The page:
Thank you everyone! Nausika - yours is the post that originally inspired me to think about strategies to deal with food pushers. I thought I learned from your experience - I guess I found a weak point.
Thank you everyone :) It was nice to get advice and support.
I like this advice: my general rule at restaurants is to never eat more than half. so even if you pick the 2000 cal entree, that means you're limiting yourself to 1000 cals. and if you manage a better choice, that just means it is all the more doable. the other thing to look at is not just today, but the average of the past week. that's a better guide than a single day. plus, if you are eating out infrequently, you can look at it as the calories from the meal out out divided by the number of days since you last ate out. in other words, if this was a month thing [30 days] then 1200/30 =40, which means that as long as you had 40 cals left in your ranges for 30 days, you've already balanced out the meal. if this was your only meal out for the year, you only needed to be saving 3.5 cals. and keep in mind that your loss ranges are under your maintenance ranges, and that's what is key in the long run, eating at a point where your inputs and output balance.
I don't think so - I don't think he's a "feeder". But, I do believe he won't stop putting the food on my plate regardless of what I say. He's from a culture where people do this. He feels like he's doing something kind, and it's going to be hard to speak to him. But, I do have to speak to him, and I have to resist the food. I didn't resist yesterday - I ate everything. But, I will try next time.
thank you. It's good advice. He's from a culture where people just feed you - put food on your plate. He's always done this. He always will. I'll try to talk to him :)
2/8/13 2:24 P
Have you, in the past, frequently dined with this friend, and established an eating relationship where you shared a taste of this and a bite of that, where he would offer you choice morsels from his own plate, feeling pleasure at your positive reaction to his offerings ("oh thank you! omg yes, you're right that is just delicious!!").
If so - well, let's cut him some slack for this one meal. The game has changed - this is no longer what pleases you (in fact this behaviour now actively distresses you) - but he doesn't "get" it yet! He may have interpreted "no, i don't want any more" to mean "oh, i couldn't possibly, i'm so fullllll ahhhweellllll if you insist! ohmygod! mmmm!"
If you want to continue to dine with him, you will have to have an honest heart-to-heart about what you expect out of an enjoyable dinner-out. Let him know that the choice is to respect your needs, or don't dine out with you at all. If he's a friend worth keeping, the discomfort involved in having this kind of a blunt conversation is worth it. If he's a friend worth keeping, he will learn to respect your new boundaries. But, just like it takes practice for you to say "no" to the food, it will take him some practice to stop saying "try this!"
Goal 1 - break 200 (46 pounds lost)**DONE** Goal 2 - leave obesity behind (BMI 29.9, at 185#) **DONE** Goal 3 - BMI = Normal (154# or less)
2/8/13 11:29 A
I don't listen to people who tell me how to eat. As long as I know I'm eating healthy then I do as I please. I think other people tell friends how to eat out of feeling guilty for what they themselves eat.
Fitness Minutes: (11,285)
2/8/13 11:17 A
I don't believe a real friend would apply pressure, especially in the area of food.
Are you sure he is not a "Feeder"? There are some people, mostly men who love to watch women eat and gain weight. If talking to him doesn't work then you will have to be the one to walk away from the friendship and there is nothing wrong with that. You have an obligation to your health.
Co-Leader 17 Day Diet Team
"Getting through trials doesn't reveal our strength. (No, the trials do a pretty good job of that.) Getting through trials reveals God's grace and produces our character. So yes, get up. If God allows, get up to fight the good fight. But as you wipe the dust off your back, don't pat." -Jimmy Peņa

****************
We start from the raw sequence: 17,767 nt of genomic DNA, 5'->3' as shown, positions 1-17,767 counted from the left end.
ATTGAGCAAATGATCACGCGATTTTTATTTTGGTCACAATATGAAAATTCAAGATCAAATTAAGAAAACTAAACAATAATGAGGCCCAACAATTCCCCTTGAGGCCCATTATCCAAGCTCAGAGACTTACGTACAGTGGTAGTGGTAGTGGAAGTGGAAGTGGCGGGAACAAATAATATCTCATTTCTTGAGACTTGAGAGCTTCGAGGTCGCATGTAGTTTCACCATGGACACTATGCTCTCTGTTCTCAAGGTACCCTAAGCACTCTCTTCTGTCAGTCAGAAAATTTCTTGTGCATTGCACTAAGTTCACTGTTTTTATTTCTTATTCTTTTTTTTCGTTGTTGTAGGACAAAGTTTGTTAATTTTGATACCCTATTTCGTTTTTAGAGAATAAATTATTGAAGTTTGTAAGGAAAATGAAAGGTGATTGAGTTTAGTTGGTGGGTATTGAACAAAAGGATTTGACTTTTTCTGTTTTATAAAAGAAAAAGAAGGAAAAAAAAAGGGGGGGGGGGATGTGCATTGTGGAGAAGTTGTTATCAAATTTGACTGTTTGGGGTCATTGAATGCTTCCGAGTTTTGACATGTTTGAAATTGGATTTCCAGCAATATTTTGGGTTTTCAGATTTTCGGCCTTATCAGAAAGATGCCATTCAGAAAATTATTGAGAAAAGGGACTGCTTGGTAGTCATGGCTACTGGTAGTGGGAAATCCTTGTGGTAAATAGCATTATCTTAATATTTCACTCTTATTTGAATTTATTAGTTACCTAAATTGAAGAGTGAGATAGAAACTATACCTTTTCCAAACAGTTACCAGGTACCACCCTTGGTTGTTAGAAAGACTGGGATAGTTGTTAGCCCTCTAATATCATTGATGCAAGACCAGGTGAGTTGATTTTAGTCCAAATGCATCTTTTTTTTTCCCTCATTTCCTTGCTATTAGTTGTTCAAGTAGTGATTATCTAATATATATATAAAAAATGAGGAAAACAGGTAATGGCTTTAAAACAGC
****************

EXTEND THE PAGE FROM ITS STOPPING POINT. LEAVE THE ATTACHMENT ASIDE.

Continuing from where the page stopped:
2/8/13 10:16 A
Talk to him about it and let him know it made you uncomfortable. I have a friend who always wants to go get ice cream, treats, etc. The calories are not a huge issue for her as she is an avid runner and biologically thin, but this is not the case for me. I just finally had to tell her that this is what I'm doing and this is what you can do to help me. If they are a good friend they will respect your wishes.
2/8/13 9:44 A
I have known food pushers. Sometimes you have to be very assertive, even to the point of being mean.
That is very weird though. I have never run into a food pusher that puts food on my plate.
You just have to stand your ground and be very assertive.
And tomorrow is a brand new day.
Eat what you like and if someone comments, eat them too
erm, your guy friend is the one with the problem, not you. it's not normal to go around putting your food on other people's plates, particularly when said people say they don't want any. i mean, if this was something that you bought with the idea of sharing [ie i get this entree, you get that one and we each get half of each one], then you should have set that up at the beginning of the meal. if it was a friend you usually try a bite of something with, that's another space where it's on you to ask to try a bite, not someone to just decide that their companion[s] want to eat the same thing. and it's not impossible to refuse, you did refuse. and if it was something that i might like, i would have brought it home as well as i hate wasting food. but if it was something i wasn't interested in at all, i would have left it on the plate to make a bigger impact [and because i really didn't want any]. and that's not you wasting, that's him wasting. my general rule at restaurants is to never eat more than half. so even if you pick the 2000 cal entree, that means you're limiting yourself to 1000 cals. and if you manage a better choice, that just means it is all the more doable. the other thing to look at is not just today, but the average of the past week. that's a better guide than a single day. plus, if you are eating out infrequently, you can look at it as the calories from the meal out out divided by the number of days since you last ate out. in other words, if this was a month thing [30 days] then 1200/30 =40, which means that as long as you had 40 cals left in your ranges for 30 days, you've already balanced out the meal. if this was your only meal out for the year, you only needed to be saving 3.5 cals. and keep in mind that your loss ranges are under your maintenance ranges, and that's what is key in the long run, eating at a point where your inputs and output balance.